Free Spec Work?
Back in 2015, Canadian ad agency Zulu Alpha Kilo created this great clip (above) that showed the responses of small business owners to requests for free spec work. The idea was that anyone from any other industry will look at you like you're crazy if you expect them to deliver a paid service for no pay. Their goal was to give words to the many creatives who are asked to do work for free. (Or was it to convince their cheap competition to stop charging so little?)
The video resounded well in the creative community, and a lot of us were posting and sharing it. We probably all hoped that our clients would catch a glimpse of our passive-aggressively communicated frustration.
The reality is that it's not that simple. Because we're not selling tangible things, most of the time we have to first sell our own ability to create before we can get a deal. The lines between paid services and pitch decks with preliminary story concepts can get very blurry.
My personal laptop has a "Projects/Clients" folder with a graveyard of pitch decks, project proposals and price quotes that will never see the light of day. Why are they still sitting on my hard drive? I guess I keep them as templates to reference for the next potential client.
My friend Max Zoghbi from Adventure Us gave me some valuable advice a few years ago, and I think it's saved me a lot of time and frustration in this department. He explained that the key to not getting sucked into the vortex of free pre-production services is to package those services and to demonstrate their value to the client.
Max pointed me to Brennan Dunn's e-book, "Double Your Freelancing Rate". Brennan is in the IT and web design business, where requests for free spec work are equally common. He has a very successful approach to the beginning of any client relationship by offering something called a "Roadmapping Process". This is a no-strings-attached, paid service that gives his clients an opportunity to pay for a small amount of creative work before considering paying for a full website build.
It's like a first date. Nobody (well, very few people in our culture..) decides to put a ring on it before trying out the relationship. The problem for most of us in this business is that we give away too much in that relationship for free.
If you're interested, I highly recommend you check out Brennan Dunn's full course, "Double Your Freelancing."
Recently we've been very busy in pre-production—not so much for our own shoots, rather for other people's shoots.
About half of our clients who hire us to shoot in China are overseas. Because they are not in China, they need a production crew here on the ground that is familiar with the lay of the land. One of their most sought-after needs is access to shooting locations.
Sometimes that refers to a predetermined location that still needs a visit. Other times it's a vague description of a hypothetical place, and our job is to find out if it exists somewhere in actuality.
In the past, if we had a potential client who needed a location scout (or "recce", for my readers who have been influenced by the British Empire), we would have been very eager to offer that complimentary service as a courtesy in hopes that our fuel costs and time spent would be a good investment toward landing the full production contract.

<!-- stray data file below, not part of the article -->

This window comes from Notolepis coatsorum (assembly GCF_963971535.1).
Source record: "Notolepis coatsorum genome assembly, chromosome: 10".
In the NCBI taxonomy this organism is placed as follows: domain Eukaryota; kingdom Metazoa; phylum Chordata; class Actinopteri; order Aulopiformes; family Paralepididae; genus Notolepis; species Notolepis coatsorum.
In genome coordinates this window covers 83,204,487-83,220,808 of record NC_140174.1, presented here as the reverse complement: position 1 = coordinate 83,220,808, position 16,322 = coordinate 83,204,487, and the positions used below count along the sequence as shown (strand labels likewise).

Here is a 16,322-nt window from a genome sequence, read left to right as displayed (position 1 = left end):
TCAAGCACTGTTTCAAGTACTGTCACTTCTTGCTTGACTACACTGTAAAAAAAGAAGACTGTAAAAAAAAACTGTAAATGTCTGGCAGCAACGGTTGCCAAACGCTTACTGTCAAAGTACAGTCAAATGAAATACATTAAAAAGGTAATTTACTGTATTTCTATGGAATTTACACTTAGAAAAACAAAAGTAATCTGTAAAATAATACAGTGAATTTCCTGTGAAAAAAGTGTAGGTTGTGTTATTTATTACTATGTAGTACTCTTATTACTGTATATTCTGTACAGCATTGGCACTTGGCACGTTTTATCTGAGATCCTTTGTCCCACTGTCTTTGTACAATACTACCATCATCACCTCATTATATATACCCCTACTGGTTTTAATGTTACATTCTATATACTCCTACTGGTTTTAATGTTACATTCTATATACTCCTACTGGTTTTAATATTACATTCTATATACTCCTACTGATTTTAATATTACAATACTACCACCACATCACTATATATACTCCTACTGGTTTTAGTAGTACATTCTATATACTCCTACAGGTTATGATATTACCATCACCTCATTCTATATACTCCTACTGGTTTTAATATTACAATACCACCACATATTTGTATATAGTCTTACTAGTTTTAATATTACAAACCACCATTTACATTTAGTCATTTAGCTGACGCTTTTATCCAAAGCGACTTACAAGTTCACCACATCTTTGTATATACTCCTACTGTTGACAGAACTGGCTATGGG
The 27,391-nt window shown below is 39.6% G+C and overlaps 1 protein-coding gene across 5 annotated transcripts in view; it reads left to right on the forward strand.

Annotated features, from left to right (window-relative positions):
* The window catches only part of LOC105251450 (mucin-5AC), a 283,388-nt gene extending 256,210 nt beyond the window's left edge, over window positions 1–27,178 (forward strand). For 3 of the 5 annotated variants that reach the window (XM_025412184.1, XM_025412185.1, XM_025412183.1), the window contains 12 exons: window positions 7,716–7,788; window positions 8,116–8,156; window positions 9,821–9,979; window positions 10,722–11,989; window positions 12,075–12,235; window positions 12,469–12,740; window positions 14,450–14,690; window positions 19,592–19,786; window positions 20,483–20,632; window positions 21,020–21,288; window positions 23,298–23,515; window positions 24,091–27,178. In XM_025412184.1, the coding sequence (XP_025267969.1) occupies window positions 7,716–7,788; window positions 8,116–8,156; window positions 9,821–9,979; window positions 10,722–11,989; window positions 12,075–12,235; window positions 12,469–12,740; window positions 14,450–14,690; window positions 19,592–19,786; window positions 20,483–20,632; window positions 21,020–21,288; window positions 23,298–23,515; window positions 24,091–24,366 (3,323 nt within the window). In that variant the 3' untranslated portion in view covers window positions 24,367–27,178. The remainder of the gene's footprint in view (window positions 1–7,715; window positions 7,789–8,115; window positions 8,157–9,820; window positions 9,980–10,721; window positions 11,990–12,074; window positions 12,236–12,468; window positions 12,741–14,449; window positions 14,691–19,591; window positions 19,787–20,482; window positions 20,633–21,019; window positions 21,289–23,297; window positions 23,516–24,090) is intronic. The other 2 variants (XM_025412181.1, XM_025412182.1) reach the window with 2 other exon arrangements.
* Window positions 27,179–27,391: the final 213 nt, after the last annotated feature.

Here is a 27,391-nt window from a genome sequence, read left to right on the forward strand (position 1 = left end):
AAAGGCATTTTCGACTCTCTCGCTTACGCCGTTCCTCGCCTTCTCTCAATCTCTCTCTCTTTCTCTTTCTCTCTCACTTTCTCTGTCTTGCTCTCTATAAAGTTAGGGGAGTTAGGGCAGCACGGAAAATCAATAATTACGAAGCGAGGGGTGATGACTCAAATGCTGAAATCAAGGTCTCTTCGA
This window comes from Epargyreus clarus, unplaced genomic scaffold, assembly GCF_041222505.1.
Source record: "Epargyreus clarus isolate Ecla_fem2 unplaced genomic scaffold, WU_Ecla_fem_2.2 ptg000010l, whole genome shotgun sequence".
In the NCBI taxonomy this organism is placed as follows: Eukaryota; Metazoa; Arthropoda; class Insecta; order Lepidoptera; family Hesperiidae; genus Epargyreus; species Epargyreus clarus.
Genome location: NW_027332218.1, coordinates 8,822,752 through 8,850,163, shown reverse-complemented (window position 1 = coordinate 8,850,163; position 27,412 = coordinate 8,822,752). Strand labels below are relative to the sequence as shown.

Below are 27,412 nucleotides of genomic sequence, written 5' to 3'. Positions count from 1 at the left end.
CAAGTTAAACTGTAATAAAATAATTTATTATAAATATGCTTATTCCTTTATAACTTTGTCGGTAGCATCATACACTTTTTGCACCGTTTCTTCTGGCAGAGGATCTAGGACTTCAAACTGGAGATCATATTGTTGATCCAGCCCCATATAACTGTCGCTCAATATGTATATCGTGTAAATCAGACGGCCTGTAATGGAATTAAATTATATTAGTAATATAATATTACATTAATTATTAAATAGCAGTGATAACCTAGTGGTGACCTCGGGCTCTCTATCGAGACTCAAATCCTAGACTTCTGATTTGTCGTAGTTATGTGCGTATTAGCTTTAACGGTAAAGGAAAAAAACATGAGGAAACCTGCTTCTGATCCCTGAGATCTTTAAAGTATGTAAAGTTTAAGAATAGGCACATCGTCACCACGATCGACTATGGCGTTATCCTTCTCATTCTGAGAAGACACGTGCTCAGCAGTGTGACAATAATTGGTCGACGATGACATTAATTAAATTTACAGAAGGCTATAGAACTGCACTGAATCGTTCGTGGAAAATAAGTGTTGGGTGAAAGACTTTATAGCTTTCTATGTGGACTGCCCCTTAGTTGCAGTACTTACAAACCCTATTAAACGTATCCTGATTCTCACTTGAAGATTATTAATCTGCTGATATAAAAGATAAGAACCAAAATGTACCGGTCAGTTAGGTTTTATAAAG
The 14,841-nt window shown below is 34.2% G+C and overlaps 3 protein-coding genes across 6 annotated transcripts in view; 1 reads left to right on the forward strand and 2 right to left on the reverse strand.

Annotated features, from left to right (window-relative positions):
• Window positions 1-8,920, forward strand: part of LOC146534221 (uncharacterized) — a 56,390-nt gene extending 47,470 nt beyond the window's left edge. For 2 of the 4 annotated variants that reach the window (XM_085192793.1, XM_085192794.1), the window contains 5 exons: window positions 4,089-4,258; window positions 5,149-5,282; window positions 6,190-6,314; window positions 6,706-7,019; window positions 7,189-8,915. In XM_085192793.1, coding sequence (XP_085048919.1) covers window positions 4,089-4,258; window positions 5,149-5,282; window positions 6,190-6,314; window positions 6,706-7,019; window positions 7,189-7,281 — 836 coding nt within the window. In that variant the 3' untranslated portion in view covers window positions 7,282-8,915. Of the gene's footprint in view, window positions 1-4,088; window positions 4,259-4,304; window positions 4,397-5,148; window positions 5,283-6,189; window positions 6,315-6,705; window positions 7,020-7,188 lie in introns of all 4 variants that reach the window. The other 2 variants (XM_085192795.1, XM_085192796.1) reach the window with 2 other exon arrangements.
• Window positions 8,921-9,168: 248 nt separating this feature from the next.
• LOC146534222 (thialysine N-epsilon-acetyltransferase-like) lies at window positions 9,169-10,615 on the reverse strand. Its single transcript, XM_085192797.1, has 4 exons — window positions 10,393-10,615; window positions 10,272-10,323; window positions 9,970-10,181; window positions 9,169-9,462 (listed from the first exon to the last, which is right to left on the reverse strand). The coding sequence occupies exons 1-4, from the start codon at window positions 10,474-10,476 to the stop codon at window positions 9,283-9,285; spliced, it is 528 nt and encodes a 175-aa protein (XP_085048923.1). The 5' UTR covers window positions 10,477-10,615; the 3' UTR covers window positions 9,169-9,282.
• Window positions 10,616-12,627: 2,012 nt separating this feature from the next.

Only a few months ago did I realize the opportunity we were missing. I knew that there was some risk of wasted time in doing free scouts, but at the end of the day I'm just sitting around in the office writing a blog post anyway, right? What am I really losing?
I had forgotten to apply the lessons I learned from Brennan Dunn.
It literally was not until a client had to ask me for our company's location scouting rate (I'm like... "What's that...?") before I realized I needed to be packaging and selling this type of service to our clients as a separate item on our menu!
After three or four back-to-back requests (for pay!) of scouting various locations, I went back to our website drawing board and re-vamped our services page. You'll now find "Location Scouting" listed beautifully between "Cameraman" and "Drone Video". It deserves a section of its own!
I think my approach to offering a "Roadmapping Service" was that it was only for our clients with creative needs. I totally missed the fact that we could add a whole new niche market to our business by pushing the other elements of pre-production services.
At the end of the day the point is to give the client a low-risk way of experiencing your quality of service, while at the same time demonstrating that your time has value.
Another reason to charge for location scouting... there's always a good chance that the shoot will not happen in the end.
Unfortunately after we logged a solid eight days of scouting in three different cities in Guangdong Province (spread over a two-month period), the entire China leg of a big production we were supporting was cancelled.
I was so grateful that we had already negotiated rates for scouting and pre-production services. (I should add that the shoot cancelled due to script issues on the client end, not due to our lack of resources).
One of my favorite lines in cinema is from the Joker in The Dark Knight: "If you're good at something, never do it for free."
Yep... that pretty much sums up this whole blog post.
Need some locations scouted out here in China? We'll do it!